...In-between sets from poet Cynthia Schwartzberg Edlow

August 23, 2021

Reelin' and Rockin'

Oh yes. Chuck Berry and his back, which I imagine should be capitalized, also.


March 28, 2021

On Pesach, Uncountable Thanks for Sparing the Lastborn as Well

 My first collection of poetry had about 85-90% of its poems previously published, or awarded, or something along those lines, but there were a handful of poems no one would touch with a ten-foot-pole, and now in reminiscing back on this particular poem, back when it was wending its way to a university journal or a new-ish press or a big famous magazine, for instance, I cannot help but be a- and be-mused over how unsuitable this headpiece was as their slush reading material~ 


Finally: after the battered, powerful red-and-white crane,

operated by a man called Maverick, whose huge hand

I personally shook, was raised seven stories high to the top

of Mayo Hospital, dangling steel beams like matchsticks

but scrupulously set on the roof to install higher space,

making room for even more of the unwell and terribly needy,

the sodomite prostate,

its ruffled capsule battered by voracious cancer

but not burst, and not spread to the thirsty lymph system,

had been yanked like a satanic thing out of there. By spidery robot arms.

The M.D. Ph.D. surgeon operated half a room away, fiddling

a joystick in front of a screen to burn death out of the trunk

of my husband. Yet his hands were small as a girl’s, the fingertips

tapered down like candelabra fine-drip wax. Earlier, he’d carried

a backpack to Pre-op like a high school kid on his way to first period.

Doctor doctor, I prayed and held my breath. When a terrible storm blew in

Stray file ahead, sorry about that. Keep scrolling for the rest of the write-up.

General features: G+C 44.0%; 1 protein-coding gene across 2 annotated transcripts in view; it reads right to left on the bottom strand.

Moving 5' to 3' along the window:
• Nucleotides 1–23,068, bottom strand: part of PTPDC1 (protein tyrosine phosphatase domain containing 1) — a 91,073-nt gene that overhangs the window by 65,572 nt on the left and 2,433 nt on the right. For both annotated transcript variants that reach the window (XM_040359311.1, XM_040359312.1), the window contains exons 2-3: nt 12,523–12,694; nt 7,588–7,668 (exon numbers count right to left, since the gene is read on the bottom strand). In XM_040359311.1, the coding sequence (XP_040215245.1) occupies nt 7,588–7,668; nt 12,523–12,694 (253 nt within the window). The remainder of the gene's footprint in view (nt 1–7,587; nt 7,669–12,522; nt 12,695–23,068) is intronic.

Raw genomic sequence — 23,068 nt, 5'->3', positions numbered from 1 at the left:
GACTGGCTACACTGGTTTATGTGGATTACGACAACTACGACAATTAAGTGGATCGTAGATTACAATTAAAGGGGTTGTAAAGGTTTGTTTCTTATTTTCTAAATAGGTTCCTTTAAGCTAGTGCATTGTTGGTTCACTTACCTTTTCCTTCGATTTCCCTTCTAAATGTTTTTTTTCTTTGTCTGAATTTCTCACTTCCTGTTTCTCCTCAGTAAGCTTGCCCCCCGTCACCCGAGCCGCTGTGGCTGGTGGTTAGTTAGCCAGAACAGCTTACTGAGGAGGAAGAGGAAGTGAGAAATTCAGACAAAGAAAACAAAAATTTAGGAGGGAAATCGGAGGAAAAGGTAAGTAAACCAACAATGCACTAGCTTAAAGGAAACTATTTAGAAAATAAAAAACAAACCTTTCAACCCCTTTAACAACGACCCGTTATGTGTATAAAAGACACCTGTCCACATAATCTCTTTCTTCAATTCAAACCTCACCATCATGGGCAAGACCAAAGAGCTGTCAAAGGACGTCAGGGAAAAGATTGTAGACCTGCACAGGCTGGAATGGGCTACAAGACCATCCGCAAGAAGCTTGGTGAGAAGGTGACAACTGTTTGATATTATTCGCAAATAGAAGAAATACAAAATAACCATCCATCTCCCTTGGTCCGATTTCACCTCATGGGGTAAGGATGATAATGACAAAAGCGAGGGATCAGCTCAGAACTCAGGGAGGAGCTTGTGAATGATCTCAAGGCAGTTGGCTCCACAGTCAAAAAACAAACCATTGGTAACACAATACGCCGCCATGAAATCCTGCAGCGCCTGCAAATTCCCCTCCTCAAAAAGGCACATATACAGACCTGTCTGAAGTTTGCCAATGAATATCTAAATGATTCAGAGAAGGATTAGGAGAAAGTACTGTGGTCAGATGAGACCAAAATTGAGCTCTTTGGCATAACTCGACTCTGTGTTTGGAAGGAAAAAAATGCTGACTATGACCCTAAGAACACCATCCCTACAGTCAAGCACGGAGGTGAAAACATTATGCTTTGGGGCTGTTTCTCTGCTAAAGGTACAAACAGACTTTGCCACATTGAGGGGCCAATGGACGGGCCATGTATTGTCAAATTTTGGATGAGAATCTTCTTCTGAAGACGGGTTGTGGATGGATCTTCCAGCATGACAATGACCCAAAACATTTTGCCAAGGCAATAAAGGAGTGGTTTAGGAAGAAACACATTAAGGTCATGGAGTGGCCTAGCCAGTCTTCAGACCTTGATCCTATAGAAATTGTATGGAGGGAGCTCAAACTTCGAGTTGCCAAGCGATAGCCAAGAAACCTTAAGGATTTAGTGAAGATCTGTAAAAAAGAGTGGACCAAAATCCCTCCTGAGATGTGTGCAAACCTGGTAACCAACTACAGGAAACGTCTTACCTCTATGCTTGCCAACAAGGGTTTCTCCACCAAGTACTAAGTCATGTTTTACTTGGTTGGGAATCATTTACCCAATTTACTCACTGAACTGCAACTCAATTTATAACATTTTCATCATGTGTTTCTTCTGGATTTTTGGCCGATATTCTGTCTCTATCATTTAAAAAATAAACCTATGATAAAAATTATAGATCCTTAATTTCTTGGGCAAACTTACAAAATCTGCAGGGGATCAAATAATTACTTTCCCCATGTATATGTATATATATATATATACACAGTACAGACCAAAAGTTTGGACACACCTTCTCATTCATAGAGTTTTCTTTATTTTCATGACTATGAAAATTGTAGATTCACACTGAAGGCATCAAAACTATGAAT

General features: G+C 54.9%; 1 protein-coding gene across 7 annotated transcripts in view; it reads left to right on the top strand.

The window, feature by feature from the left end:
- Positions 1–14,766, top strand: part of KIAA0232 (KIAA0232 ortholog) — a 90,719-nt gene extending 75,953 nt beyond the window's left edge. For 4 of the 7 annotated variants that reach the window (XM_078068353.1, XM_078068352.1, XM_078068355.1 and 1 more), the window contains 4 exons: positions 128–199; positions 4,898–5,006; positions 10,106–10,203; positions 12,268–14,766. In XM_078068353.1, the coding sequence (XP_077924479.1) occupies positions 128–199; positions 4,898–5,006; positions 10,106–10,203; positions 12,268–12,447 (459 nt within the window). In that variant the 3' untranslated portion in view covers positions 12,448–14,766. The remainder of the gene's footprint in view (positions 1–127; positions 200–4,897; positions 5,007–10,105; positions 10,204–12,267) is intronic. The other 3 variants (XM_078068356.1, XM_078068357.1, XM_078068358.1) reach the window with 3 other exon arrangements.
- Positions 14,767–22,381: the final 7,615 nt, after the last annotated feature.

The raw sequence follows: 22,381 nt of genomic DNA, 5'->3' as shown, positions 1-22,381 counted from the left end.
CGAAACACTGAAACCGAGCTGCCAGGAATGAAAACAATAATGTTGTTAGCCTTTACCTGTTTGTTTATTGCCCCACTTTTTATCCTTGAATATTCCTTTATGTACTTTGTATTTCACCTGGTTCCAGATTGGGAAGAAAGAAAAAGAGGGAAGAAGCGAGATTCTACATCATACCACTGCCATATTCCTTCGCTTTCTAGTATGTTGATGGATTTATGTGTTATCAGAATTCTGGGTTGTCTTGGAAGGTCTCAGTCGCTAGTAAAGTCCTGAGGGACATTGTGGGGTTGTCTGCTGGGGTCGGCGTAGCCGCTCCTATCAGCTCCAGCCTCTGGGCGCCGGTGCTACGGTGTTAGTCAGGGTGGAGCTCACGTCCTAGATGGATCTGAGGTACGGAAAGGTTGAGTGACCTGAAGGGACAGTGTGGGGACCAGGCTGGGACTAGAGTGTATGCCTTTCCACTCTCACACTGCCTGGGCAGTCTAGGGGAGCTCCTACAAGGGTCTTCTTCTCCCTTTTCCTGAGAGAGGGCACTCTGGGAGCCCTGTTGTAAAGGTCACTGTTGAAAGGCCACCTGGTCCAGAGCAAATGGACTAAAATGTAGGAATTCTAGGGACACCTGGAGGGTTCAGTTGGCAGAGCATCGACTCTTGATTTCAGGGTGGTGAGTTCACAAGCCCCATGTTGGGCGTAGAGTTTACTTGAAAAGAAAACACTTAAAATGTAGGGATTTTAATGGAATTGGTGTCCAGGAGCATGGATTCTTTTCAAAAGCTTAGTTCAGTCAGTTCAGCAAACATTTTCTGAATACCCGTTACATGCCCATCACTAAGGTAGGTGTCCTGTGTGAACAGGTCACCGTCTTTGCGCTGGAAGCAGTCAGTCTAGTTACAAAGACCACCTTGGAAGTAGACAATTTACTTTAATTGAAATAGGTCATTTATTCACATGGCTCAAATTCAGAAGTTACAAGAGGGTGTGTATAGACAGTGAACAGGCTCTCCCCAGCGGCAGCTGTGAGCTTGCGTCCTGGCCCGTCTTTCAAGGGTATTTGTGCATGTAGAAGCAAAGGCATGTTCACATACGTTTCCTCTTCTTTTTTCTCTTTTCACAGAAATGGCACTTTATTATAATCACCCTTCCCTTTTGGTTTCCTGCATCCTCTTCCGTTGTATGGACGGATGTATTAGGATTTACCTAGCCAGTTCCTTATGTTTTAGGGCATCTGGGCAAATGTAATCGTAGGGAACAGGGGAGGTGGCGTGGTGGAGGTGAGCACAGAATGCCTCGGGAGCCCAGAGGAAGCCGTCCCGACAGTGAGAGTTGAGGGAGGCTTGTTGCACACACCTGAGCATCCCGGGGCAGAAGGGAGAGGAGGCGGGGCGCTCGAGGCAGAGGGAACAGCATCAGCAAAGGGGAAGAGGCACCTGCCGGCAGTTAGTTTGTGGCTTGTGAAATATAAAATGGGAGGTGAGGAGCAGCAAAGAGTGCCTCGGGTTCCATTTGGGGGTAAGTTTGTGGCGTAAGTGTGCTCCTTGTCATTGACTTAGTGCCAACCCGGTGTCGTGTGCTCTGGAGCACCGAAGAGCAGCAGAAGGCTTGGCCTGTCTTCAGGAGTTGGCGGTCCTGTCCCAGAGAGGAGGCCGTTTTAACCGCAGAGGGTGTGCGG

a nurse hovered over my husband, said to the medical team, If the electricity goes

I tell you that wife will be barreling through those operating room doors.

Doctor doctor, whom I could crush with one passionate hug…

five hours later he entered the little consult room

to tell me the surgery couldn’t have gone better. I swore

at the cancer, at the prostate, who we’d nicknamed Ernie,

Ernie the bad seed, and I made him tell me

three times how it had not spread, the nerves intact,

and I believed I would be able to make love to my husband again,

because he was there, alive, and his beautiful penis

might know erection once more, because I was selfish, and torn;

death had passed over this one day

our very house. I kissed the right hand of our surgeon

as if he embodied some mythical conception, the finite hand

that processed medicine and technology through the belly

of a simple man so that he could come home, and I

granted the privilege to shut the widow’s door, an empty room

with only a straight-back chair. The doctor then was up out of his seat,

would stay no longer, someone else was under anesthesia.

That person required attending.


This poem appears in The Day Judge Spencer Learned the Power of Metaphor.


November 23, 2020

Some New Poems Are Live and Not Wearing Masks